Agnes Moorehead

  1. Edith Evanson, Reunion In France, 1942.    Change of  Genevieve, a zero role in a zero Joan Crawford confection – about her Paris socialite rescuing a US bomber pilot. John Wayne, slumming at MGM.  They’ll always have Paris.
  2. Gladys Coopr, The Song of Bernadette, 1943.     A year earlier, producer William Perlberg had a Moorehead meet for Sister Marie Therese Vazous in the story of 
 the  French girl who had a vision of the Virgin Mary at Lourdes in 1858.   
  3. Edward G Robinson,  The Stranger, 1945.       For his second Hollywood production,   Sam Spiegel – SP Eagle, at the time –  proudly won Orson Welles  as star and director.  Orson then oddly dropped his main idea  – for his Mercury Theatre player to be the detective hunting Welles’ WWII criminal…  like a spinster lady hunting Nazis. (Very Hitchcockian).    The reason: Robinson was part of Spiegel’s eternal gin rummy games.  This is the only film directed by Welles to show a profit during its original release.  Didn’t help him any.
  4. Jeannette Nolan, Macbeth, 1947.   Fourth choice this time, after Vivien Leigh Tallulah Bankhead and Mercedes McCambridge. And that hurt, after all she was part of Welles’ Mercury stage and radio group. But Mrs John McIntire made her screen debut  as Lady M opposite Orson Welles at age 26.  Didnl’ help her any.
  5. Mercedes McCambridge, Giant, 1955.
  6. Lilian Gish, Night Of The Hunter,  1954.    For his one and only – and classic – directing gig, Charles Laughton was spoilt  for choice  for guardian angel Rachel Cooper.  He saw Gish, Moorehead, Ethel Barrymore, Jane Darwell, Louise Fazenda,  Helen Hayes and, of course, his wife, Elsa Lanchester.
  7. Bette Davis, What Ever Happened To Baby Jane? 1962. Sisters, sisters, such horrendous sisters…  Bette Davis is Baby Jane Hudson, ex-child star, still jealous of her sister Joan Crawford’s better, well longer, career and   deciding to do something diabolical about it.  In case the two bitter enemies couldn’t face working together (Davis teven ried to grab the rights and produce the film sans Crawford!), the hag-horrors might have been Ingrjd Bergman and Tallulah Bankhead or Ginger Rogers and Marlene Dietrich, to name just four earlier possibilities. (There are more). Bette and producer William Frye tried to persuade Alfred Hitchcock to tackle what became known as hagsploitation. He was too busy (editing Psycho, prepping The Birds), besides he’d long since worked simply for himself. Other nearly Baby Janes were Susan Hayward, Rita Hayworth, Katharine Hepburn, Jennifer Jones,  Plus Agnes Moorhead, in a 1960 version with Jennifer West; Agnes joined the sorta-sequel,  Hush…Hush,Sweet Charlotte, 1964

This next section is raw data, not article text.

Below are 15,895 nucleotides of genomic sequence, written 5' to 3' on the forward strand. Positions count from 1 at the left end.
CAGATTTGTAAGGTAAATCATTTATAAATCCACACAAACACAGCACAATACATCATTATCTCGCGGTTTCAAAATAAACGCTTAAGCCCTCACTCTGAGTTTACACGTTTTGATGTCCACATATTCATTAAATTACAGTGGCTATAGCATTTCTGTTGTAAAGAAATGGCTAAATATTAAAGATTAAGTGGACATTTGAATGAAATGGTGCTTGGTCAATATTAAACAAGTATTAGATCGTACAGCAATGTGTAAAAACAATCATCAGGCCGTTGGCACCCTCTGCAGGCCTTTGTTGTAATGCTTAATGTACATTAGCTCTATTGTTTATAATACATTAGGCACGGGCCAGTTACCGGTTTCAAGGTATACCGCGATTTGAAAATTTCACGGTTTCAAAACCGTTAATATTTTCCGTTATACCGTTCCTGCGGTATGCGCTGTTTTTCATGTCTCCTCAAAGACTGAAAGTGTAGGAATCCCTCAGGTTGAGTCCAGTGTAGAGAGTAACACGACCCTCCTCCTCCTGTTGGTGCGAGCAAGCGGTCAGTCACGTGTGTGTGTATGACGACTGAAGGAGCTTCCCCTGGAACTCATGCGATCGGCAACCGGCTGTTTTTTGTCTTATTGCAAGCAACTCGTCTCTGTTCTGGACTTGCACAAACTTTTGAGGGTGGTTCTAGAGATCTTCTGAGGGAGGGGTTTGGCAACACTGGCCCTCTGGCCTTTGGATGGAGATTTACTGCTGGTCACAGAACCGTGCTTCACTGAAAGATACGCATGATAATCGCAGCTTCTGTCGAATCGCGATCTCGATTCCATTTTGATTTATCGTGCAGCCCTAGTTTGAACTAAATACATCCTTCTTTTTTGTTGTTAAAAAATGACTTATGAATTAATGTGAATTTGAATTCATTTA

8. Margaret Leighton, The Loved One, 1964. “The motion picture with something to offend everyone…” It would have been more so if Spanish legend Luis Buñuel had managed to  make it with Alec Guinness in  the mid-1950s. Instead, the newly Oscared UK director Tony Richardson made a mess of Evelyn Waugh’s 1948 satire of the American funeral home business.  Best players on-screen were Milton Berle and Margaret Leighton arguing about how to bury their pet pooch. Such a flabbergasting mismatch, said Observer critic Charles Taylor.  in 2006, “no problem believing they’ve been married for years.” Richardson had hoped for larger mismatches: Phil Silvers wed to Vivien Leigh, Jeanne Moreau or Simone Signoret. Agnes Moorehead was first signed but was called back to Hush… Hush,  Sweet Charlotte for re-shoots of her scenes with  Joan Crawford when she was replaced by Olivia De Havilland. The following year, Richardson directed Moreau in Mademoiselle and she was the co-respondent in Vanessa Redgrave’s divorce from him in 1967.

 Birth year: 1906Death year: 1974Other name: Casting Calls:  8